let asset = machine_asset_lookup(lookup_type:"ip", value:to_string($message.source_ip));
    let details = asset.details;
    set_field("asset_description", details.description);
    set_field("asset_ips", details.ip_addresses);
    set_field("asset_macs", details.mac_addresses);
    set_field("asset_hostnames", details.hostnames);


This rule will update IP addresses and hostnames of existing machine assets. The parameters are:

  • lookup_type: Either name, ip, mac, or hostname.

  • lookup_value: The value for the lookup_type.

  • ip_addresses: String or array of IP addresses to update the asset with [optional].

  • hostnames: String or array of hostnames to update the asset with [optional].

rule "machine_asset_update"
    machine_asset_update(lookup_type:"mac", lookup_value:"AA:BB", ip_addresses:"");

Using this rule on DHCP logs, for example, can keep existing assets up to date based on incoming logs.

rule "machine_asset_update"
    machine_asset_update(lookup_type:"mac", lookup_value:$message.mac, ip_addresses:to_string($message.new_ip));


This pipeline rule is used to look up a user asset and enrich log messages with user asset data. The rule takes a lookup_type and value parameter. lookup_type can be either name, username, user_id, or email. The value field is the value to be used in looking up the specified type. The rule assumes that the lookup will be unique, so if multiple assets happen to match the lookup, only one will be returned. If the lookup has a match, it will return a map with the following structure:

  "id": "string"
  "name": "string",
  "priority": number,
  "category": ["string", "array"],
  "details": {
    "type": "user",
    "description": "string",
    "username": "string",
    "user_ids": ["string", "array"],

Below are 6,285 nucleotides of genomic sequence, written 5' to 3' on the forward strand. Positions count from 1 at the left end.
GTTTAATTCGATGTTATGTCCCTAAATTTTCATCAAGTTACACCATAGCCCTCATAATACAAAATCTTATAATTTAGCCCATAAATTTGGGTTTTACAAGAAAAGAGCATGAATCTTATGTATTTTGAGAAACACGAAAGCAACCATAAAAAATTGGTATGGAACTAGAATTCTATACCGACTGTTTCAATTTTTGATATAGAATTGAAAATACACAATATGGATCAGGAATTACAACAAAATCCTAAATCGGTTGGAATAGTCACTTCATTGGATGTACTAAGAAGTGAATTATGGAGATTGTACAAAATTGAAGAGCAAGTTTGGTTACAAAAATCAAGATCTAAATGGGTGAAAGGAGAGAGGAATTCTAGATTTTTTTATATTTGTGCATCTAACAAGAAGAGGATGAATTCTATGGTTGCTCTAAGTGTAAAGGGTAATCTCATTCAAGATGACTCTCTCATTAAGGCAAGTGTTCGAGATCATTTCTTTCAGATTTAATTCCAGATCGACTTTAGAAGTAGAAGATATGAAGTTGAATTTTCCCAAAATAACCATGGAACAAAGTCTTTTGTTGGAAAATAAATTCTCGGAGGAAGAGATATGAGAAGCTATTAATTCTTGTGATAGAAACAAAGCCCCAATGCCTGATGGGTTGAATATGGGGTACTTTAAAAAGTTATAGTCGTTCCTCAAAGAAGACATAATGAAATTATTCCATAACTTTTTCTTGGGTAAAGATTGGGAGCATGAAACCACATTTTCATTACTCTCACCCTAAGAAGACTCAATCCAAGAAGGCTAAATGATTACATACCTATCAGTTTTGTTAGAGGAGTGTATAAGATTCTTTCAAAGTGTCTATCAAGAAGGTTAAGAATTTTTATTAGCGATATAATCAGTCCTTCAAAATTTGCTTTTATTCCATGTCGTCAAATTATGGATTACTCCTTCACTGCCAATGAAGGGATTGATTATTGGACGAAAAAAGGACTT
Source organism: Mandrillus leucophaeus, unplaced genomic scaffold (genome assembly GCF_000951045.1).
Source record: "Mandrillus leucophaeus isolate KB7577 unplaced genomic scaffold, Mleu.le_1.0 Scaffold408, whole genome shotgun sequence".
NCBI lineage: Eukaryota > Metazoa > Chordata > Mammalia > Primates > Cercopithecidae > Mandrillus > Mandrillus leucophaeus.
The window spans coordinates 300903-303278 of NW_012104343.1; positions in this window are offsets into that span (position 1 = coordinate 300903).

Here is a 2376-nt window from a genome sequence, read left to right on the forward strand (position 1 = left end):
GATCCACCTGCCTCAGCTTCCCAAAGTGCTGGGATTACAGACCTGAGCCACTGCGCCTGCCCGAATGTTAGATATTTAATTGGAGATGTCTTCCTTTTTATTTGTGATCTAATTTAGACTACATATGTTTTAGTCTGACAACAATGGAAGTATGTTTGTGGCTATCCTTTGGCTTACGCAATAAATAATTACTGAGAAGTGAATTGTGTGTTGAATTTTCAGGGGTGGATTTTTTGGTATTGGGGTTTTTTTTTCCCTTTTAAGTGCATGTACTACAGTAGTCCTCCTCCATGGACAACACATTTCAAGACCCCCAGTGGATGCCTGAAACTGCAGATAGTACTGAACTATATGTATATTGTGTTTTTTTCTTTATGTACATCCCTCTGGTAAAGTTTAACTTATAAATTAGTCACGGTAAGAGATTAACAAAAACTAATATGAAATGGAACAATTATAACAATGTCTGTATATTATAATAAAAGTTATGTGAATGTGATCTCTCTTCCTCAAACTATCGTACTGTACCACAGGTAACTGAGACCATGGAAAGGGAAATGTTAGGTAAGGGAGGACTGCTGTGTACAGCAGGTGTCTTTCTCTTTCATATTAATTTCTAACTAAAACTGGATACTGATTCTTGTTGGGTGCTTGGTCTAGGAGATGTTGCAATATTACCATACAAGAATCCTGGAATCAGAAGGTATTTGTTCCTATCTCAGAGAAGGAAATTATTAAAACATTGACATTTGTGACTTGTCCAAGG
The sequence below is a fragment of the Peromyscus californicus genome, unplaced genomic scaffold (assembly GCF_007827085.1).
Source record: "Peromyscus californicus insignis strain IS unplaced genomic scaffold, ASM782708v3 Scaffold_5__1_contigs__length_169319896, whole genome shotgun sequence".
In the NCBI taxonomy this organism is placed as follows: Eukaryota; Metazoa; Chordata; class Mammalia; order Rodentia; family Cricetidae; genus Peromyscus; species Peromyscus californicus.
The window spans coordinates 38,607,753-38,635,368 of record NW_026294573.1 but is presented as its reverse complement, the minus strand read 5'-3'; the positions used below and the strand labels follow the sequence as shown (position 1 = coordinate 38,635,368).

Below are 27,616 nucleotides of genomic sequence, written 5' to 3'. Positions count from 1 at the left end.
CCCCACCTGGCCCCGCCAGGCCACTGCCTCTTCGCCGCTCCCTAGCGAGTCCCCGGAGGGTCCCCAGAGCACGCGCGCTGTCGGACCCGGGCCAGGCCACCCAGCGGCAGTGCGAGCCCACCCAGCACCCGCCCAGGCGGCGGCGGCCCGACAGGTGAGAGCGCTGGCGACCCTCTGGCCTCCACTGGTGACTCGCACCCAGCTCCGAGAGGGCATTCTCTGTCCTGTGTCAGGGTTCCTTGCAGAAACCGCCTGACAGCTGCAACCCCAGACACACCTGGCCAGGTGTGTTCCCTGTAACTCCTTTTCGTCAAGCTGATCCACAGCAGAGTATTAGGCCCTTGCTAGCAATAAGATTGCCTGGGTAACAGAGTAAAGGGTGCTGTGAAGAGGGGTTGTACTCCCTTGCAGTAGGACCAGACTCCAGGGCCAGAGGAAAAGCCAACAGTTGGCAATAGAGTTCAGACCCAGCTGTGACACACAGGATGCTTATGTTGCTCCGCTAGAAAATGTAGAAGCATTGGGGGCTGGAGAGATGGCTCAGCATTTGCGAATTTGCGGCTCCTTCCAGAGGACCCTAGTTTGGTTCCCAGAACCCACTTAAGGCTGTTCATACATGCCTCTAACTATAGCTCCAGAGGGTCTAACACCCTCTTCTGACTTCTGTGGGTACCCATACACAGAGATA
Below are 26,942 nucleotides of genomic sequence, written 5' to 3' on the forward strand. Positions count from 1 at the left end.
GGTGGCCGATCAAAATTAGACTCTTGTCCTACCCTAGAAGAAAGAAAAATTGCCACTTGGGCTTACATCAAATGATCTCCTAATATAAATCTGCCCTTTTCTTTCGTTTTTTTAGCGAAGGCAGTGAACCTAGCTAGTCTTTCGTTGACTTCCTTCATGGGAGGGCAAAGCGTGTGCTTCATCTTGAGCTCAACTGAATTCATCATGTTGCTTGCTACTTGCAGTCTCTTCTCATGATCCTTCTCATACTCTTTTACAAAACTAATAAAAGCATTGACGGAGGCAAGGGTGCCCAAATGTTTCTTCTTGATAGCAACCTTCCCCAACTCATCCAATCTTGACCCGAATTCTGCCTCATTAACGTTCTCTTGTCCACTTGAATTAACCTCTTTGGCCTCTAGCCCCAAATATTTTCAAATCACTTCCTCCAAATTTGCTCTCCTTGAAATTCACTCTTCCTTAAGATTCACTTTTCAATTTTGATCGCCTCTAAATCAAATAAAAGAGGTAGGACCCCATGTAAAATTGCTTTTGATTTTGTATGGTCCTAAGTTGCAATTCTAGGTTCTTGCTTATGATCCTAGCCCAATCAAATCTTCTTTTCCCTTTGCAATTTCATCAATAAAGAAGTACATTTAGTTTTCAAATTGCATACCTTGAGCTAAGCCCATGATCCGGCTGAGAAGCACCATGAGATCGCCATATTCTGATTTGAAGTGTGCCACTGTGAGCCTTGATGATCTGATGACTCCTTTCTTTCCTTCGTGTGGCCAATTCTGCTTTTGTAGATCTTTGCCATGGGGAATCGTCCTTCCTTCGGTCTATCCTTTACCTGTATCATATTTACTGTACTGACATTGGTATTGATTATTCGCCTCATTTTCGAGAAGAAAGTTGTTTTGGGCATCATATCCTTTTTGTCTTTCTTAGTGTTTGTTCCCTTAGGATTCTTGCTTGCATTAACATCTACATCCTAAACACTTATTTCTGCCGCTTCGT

"email_addresses": ["string", "array"],
    "first_name": "string",
    "last_name": "string"

These fields can then be used to enrich the message in a more targeted way than the set_associated_assets rule. For example, looking up an asset by the username field and then set fields on the message based on the asset returned would look similar to:

rule "user_asset_lookup"
    let asset = user_asset_lookup(lookup_type:"username", value:"username");
    let details = asset.details;
    set_field("asset_type", details.type);
    set_field("asset_username", details.username);
    set_field("asset_user_ids", details.user_ids);
    set_field("asset_emails", details.email_addresses);

Associate Assets in Search Results

With the release of Graylog 5.2, an Illuminate version with a new assets processing pack for Illuminate was also introduced.

Hint: See the related Graylog article on upgrading to the newest Illuminate version.

When the Illuminate bundle is activated, the pack will automatically run the set_associated_assets pipeline rule for all messages.

However, users have the option to specifically apply the set_associated_assets pipeline rule for a subset of logs. In this case, the user would not enable the Illuminate assets processing pack but rather would implement the set_associated_assets pipeline function themselves by putting the set_associated_assets in a pipeline rule, adding it to a pipeline, setting filters, and/or assigning it to a selected stream(s).